Eagle comic soars… in Albania?

Did you know that Eagle as a comic title was revived in the last ten years? Although not the Eagle you might remember, and not in the UK, of course, and not in English, but out of Albania.

The modern “Šćiponja” (Eagle) was the creation of Gani Sunduri, the president of the Kosovo Comic Book Artists Association “Xhennet Comics”.

“Šćiponja” (Eagle), the creation of Gani Sunduri

Šćiponja, described as the first Albanian superhero, made his debut in 2012, his origins influenced by American characters like Flash Gordon and the Phantom. Gani Sunduri described his hero as a champion for good, battling against the evil of the modern world, including corruption and injustice.

Dressed in a tight red leotard, with a mask over his eyes and a black double-headed eagle with an Albanian flag on his chest, Šćiponja fights against injustice and protects the weak from the strong.

Sunduri, a lifelong comic fan, who grew up reading the adventures of Yugoslavian hero, Zagor, and the Phantom, decided to create his own hero back in 2009. (Reprints of many British comic heroes were also once very popular in the region).

“Lee Falk’s Phantom served as the basis for Šćiponja,” he told the news site, Blic, in 2012. “I changed the colour of his costume and placed an eagle symbol on his chest, because ‘šćiponja’ in Albanian means “eagle” .

Šćiponja is one of several superheroes published in the former Balkan states, some previously used as propaganda tools during recent wars, but Gani was insistent his superhero had no political message, and was aggrieved that some thought he harked back to the political superheroes of the a Yugoslavian era.

“My comic has nothing to do with politics and is not directed against members of other nationalities in Kosovo or anywhere else, and especially not against Serbs, as some think,” he explained.

“I didn’t have to search for a long time for the evil that Šćiponja will fight against, since almost half of the world lives under corrupt leadership and crime is flourishing everywhere. The theme of the first comic, as well as its sequel, is the fight against drug dealers.”

Sadly, there’s no indication I can find of how many adventures Šćiponja has had to date, but if anyone has further information, I’ll happily update this feature.

The character also some similarity in look to Marvel US superhero the Phantom Eagle, who first appeared in Marvel Super-Heroes #16, back in 1968. Created by Gary Friedrich, and Herb Trimpe, he was a member of the Freedom Five, and crossed paths with Ghost Rider in the 1970s.

It should be noted that, unfortunately, reaction to the character’s debut from potential readers seemed decidedly mixed, some supportive, some regarding the hero as an imitation of his inspiration, Zagor and Phantom, some feeling creating an Albanian superhero was westernisation of the country gone too far.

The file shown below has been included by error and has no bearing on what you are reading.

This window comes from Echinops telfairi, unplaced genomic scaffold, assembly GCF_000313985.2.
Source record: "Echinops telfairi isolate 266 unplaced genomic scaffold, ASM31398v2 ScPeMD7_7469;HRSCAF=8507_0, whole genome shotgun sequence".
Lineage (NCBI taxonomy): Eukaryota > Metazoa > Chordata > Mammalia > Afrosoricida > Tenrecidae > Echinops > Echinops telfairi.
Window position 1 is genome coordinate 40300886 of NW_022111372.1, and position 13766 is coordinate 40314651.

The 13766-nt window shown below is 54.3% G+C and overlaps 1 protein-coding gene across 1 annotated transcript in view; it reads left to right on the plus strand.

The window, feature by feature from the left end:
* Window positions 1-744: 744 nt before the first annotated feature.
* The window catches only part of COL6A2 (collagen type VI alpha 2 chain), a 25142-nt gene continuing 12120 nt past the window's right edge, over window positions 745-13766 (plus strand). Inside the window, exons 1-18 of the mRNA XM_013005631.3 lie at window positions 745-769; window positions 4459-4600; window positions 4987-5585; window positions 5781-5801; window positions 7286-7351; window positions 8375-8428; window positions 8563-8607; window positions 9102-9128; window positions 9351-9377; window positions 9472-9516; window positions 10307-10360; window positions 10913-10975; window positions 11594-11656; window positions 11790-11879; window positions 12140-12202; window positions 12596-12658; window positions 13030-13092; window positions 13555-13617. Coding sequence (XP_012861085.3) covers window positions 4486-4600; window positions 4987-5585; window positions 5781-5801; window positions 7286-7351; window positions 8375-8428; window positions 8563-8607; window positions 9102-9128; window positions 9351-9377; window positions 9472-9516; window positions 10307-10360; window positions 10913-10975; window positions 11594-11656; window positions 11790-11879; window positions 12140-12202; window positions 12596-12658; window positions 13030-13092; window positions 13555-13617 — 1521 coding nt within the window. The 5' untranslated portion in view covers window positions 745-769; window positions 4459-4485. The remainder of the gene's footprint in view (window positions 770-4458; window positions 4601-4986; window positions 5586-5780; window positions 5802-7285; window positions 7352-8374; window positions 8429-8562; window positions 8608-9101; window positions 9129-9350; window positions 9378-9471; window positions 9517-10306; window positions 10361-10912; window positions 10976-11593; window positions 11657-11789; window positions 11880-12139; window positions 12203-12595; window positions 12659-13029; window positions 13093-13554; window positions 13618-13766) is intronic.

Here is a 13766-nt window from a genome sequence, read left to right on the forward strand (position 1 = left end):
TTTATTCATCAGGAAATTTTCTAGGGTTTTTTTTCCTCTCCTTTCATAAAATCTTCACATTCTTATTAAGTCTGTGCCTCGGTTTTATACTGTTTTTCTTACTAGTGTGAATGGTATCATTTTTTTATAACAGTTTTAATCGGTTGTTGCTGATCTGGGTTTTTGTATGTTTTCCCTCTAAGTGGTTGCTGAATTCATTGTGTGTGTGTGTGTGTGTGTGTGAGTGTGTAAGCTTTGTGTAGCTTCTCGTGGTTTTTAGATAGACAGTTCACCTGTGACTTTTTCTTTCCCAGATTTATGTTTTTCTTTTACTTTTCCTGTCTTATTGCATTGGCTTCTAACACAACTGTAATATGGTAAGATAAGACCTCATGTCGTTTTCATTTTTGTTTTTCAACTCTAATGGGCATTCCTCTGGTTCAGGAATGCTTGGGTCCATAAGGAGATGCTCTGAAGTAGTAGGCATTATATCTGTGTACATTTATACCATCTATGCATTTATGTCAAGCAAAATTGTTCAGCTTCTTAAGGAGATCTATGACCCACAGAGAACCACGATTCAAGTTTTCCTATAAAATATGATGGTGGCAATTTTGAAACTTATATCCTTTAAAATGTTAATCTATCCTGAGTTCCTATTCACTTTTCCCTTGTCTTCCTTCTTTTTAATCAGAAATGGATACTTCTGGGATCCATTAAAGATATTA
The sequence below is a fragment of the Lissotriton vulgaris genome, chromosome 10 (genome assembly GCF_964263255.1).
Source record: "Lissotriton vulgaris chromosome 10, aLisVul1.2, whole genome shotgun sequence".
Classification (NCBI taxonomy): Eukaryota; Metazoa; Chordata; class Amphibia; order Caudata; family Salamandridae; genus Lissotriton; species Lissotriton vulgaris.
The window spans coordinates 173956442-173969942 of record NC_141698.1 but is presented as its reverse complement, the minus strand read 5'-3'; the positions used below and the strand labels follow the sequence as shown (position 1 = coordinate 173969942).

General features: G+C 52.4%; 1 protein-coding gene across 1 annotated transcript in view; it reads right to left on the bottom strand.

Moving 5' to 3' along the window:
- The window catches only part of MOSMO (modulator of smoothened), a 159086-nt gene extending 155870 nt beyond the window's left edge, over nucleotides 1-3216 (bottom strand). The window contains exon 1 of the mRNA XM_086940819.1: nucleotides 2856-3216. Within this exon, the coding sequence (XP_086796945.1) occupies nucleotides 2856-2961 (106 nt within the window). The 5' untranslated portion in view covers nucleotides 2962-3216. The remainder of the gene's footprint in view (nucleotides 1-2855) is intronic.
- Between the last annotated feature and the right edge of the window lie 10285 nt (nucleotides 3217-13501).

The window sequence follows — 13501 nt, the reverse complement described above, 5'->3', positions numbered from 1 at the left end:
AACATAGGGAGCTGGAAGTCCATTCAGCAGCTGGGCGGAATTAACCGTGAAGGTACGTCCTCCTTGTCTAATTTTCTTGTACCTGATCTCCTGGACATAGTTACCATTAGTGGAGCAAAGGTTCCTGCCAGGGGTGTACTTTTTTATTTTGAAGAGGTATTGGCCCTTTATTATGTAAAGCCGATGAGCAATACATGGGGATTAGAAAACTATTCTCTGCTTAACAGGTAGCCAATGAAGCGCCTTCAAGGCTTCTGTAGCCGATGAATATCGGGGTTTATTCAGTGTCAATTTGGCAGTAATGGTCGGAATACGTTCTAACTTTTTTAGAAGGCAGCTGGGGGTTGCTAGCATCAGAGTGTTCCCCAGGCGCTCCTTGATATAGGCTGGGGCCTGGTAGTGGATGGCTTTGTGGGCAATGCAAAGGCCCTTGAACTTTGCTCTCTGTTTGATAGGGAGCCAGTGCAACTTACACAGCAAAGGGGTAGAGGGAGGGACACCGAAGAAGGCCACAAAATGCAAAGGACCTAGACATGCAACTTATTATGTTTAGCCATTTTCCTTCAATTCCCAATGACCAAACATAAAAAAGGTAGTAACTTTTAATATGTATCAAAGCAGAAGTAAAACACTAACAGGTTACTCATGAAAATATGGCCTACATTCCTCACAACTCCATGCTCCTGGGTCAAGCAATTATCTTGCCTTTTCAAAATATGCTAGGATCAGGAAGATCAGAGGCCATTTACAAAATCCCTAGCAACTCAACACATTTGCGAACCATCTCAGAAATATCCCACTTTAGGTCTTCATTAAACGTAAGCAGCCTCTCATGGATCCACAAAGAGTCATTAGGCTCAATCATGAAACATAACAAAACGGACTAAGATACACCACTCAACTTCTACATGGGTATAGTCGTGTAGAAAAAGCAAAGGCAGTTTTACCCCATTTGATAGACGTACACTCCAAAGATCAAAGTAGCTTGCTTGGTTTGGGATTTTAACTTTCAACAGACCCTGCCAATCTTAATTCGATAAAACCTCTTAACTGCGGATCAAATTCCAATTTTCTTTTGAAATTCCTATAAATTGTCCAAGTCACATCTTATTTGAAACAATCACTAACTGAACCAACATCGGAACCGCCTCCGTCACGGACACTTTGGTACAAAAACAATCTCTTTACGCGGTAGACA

The Shoqata e Strip artistëve Kosovar (Association of Kosovar Strip Artists), “Xhennetcomics” is the only strip and cartoon association in Kosovo. The association has organised a series of annual Festivals, published strip magazines and run various activities in the field of ninth art.

If you’re interested in finding out more about Eastern European superheroes, academic Kateryna Shymkevych, who lives and works in Zaporizhzhia, Ukraine, wrote an article last year, “Comics as an instrument of propaganda in the Yugoslav wars”, which has been published on more than one site; it’s here, with illustrations, on mil.in.ua, a news site reporting Ukraine’s resistance to military aggression by the Russian Federation.

Do note, this secure sites “checks your browser” before admission; if that sounds concerning, and you’d like to read the original article (without imagery) with a “normal” cookie permissions, go here and select the middle option on the pop up to clear it. The article is published in English on both sites.

Kateryna Shymkevych is a PhD in Historical Sciences and Associated Professor (Docent) in the Zaporizhzhia Institute of Economics and Informational Technologies, Zaporizhzhia, Ukraine. She’s written extensively about politics and society in the Balkan states and beyond for several years.

With thanks to Tymbus Robins for the link and Todd Geischt, for the Phantom Eagle pointer

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